We analysed the impact of the TaqI A1 allele of the D2 dopamine receptor gene on the risk for alcoholism, trying to depict three explanations frequently proposed to explain discrepancies in association and linkage studies: that the A1 allele may act as a marker rather than as a vulnerability factor, that stratification biases and unevaluated controls may explain positive results, and that the A1 allele is modifying the phenotype rather than increasing the risk for alcoholism. We thus tested another (dinucleotide STRP) marker within the DRD2 gene, selected a new homogenous sample of 113 alcoholic patients and 49 unaffected controls strictly matched for ethnic origins, and systematically assessed both samples with a semi-structured interview to detect (in both samples) alcohol dependence, but also such related traits as specificities of complications.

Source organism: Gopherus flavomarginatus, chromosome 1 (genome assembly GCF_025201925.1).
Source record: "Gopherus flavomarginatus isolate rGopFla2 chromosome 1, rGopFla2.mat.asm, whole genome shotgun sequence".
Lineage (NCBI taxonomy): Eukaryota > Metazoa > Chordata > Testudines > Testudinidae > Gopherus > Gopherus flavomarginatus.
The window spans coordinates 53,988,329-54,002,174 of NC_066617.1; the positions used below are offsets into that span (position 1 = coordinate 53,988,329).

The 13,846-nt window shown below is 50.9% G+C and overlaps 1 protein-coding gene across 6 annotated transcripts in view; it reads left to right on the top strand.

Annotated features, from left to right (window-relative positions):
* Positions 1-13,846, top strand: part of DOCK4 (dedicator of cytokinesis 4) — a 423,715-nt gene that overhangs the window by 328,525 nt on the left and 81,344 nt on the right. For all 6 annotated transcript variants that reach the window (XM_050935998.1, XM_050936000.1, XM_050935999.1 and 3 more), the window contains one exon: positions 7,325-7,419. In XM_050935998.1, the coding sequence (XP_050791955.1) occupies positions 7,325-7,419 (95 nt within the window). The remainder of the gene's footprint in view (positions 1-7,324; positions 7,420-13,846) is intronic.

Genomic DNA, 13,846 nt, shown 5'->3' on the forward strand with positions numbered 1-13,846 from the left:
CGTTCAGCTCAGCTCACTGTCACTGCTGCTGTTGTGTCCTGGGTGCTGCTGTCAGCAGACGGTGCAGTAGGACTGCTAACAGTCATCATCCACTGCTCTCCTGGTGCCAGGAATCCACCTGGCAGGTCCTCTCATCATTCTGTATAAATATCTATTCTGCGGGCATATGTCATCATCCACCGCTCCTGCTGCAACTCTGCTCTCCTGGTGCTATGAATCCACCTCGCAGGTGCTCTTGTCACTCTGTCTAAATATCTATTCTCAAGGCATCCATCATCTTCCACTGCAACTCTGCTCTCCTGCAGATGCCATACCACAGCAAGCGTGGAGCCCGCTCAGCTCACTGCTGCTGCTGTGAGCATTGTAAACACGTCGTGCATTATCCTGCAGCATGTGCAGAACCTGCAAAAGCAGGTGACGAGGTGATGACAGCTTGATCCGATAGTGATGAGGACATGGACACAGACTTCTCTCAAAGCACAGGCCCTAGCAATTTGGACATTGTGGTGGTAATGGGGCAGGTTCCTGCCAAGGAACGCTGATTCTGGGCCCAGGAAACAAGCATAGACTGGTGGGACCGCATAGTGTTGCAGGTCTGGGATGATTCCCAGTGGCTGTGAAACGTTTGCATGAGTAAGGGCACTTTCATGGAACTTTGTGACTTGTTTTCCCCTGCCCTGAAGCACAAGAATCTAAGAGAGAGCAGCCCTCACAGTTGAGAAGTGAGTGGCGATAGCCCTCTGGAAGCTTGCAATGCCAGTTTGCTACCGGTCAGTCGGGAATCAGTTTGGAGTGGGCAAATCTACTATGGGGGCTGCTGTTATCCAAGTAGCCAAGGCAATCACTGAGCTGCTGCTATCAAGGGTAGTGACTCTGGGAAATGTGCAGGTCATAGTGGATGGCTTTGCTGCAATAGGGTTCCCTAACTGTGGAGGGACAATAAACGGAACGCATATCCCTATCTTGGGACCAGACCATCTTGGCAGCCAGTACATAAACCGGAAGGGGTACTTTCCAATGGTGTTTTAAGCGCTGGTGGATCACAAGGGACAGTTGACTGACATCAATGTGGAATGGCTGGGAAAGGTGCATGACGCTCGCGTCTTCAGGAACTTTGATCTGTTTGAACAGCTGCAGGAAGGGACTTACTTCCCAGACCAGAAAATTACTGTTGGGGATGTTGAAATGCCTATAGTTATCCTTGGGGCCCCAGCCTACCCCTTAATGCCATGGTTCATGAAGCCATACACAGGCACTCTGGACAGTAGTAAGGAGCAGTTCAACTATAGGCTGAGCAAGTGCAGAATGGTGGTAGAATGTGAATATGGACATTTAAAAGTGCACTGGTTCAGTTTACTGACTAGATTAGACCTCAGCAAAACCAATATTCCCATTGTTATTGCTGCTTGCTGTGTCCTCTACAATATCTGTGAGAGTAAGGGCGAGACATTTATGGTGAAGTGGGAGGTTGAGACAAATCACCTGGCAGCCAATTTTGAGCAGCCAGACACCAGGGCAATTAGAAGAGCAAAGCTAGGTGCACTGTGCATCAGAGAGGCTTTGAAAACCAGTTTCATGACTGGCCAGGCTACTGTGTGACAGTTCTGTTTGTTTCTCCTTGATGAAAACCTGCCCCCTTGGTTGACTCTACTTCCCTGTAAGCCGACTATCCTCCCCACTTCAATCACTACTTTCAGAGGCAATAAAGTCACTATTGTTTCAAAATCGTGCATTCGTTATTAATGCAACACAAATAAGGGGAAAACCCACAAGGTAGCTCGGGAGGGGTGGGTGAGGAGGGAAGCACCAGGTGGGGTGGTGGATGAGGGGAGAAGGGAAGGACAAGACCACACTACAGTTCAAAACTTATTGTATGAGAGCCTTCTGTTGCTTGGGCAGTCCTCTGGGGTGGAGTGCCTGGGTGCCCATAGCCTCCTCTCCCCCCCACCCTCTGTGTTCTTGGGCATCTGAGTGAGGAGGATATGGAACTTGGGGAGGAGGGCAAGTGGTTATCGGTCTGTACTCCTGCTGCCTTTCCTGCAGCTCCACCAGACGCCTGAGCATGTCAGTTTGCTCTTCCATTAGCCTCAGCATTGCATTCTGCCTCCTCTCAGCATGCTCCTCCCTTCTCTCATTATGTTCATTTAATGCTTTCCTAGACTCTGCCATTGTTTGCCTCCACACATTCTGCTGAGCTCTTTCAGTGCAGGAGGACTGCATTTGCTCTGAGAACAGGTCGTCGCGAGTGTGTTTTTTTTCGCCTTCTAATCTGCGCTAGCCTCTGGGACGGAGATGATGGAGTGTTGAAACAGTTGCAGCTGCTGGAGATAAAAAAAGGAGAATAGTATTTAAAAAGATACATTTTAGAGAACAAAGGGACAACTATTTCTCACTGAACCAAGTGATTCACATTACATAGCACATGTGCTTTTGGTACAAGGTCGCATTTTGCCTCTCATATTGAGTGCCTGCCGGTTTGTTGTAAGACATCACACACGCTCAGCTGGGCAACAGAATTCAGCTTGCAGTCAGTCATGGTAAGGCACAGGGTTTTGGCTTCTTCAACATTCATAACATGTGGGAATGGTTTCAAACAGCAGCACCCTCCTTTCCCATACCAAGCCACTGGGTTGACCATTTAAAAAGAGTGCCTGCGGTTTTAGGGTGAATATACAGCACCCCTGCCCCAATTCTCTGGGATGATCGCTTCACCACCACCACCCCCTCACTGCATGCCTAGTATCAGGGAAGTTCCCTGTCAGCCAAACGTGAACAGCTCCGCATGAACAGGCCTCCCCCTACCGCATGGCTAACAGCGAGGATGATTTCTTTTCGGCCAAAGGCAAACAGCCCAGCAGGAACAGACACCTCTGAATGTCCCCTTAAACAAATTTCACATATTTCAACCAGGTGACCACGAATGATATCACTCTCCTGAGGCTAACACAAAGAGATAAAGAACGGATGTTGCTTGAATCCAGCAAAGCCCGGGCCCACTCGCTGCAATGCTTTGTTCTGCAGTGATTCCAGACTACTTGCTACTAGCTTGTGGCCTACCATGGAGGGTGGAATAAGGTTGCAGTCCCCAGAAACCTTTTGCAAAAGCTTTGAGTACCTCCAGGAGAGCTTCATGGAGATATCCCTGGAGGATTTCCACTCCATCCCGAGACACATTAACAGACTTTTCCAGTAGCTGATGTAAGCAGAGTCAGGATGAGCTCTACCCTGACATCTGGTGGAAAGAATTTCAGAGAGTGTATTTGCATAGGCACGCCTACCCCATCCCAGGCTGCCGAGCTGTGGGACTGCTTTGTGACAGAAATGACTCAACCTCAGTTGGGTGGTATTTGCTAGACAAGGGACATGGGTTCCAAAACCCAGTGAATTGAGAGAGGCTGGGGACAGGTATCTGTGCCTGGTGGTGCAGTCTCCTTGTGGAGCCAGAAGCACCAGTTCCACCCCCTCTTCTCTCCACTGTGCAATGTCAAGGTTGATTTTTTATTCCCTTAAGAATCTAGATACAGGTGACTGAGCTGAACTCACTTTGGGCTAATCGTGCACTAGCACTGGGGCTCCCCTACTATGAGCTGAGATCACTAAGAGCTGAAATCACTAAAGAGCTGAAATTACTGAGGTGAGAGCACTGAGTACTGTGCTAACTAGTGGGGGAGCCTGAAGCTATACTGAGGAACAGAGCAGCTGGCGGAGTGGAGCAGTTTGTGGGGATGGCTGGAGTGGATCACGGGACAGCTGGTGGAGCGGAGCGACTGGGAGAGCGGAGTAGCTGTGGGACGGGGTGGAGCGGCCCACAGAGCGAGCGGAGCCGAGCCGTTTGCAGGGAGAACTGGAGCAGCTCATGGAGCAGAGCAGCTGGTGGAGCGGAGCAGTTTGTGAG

The frequency of the A1 allele was not significantly different between alcoholics and controls but when comparing different subgroups of alcoholics, the A1 allele was significantly more frequent in alcoholic patients with somatic complications (OR = 3.00, CI[1.37-6.62]), social and professional complications (OR = 2.72, CI[1.25-5.90]), or with co-morbid dependence (OR = 2.88, 95% IC [1.16-7.15]). The association for co-morbid dependence and somatic complications was also positive when taking into consideration both STRP and TaqIA polymorphisms.
The A1 allele does not increase the risk for alcoholism per se in our sample, but may be involved in a related trait which is partially dependent on the diagnosis of alcoholism, through a disequilibrium with another close mutation.
Stenting of ostial pulmonary artery stenosis presents several unique challenges. These include difficulty in defining anatomy and need for precise stent placement in order to avoid missing the ostial stenosis or jailing either the contralateral branch pulmonary artery or the ipsilateral upper lobe branch.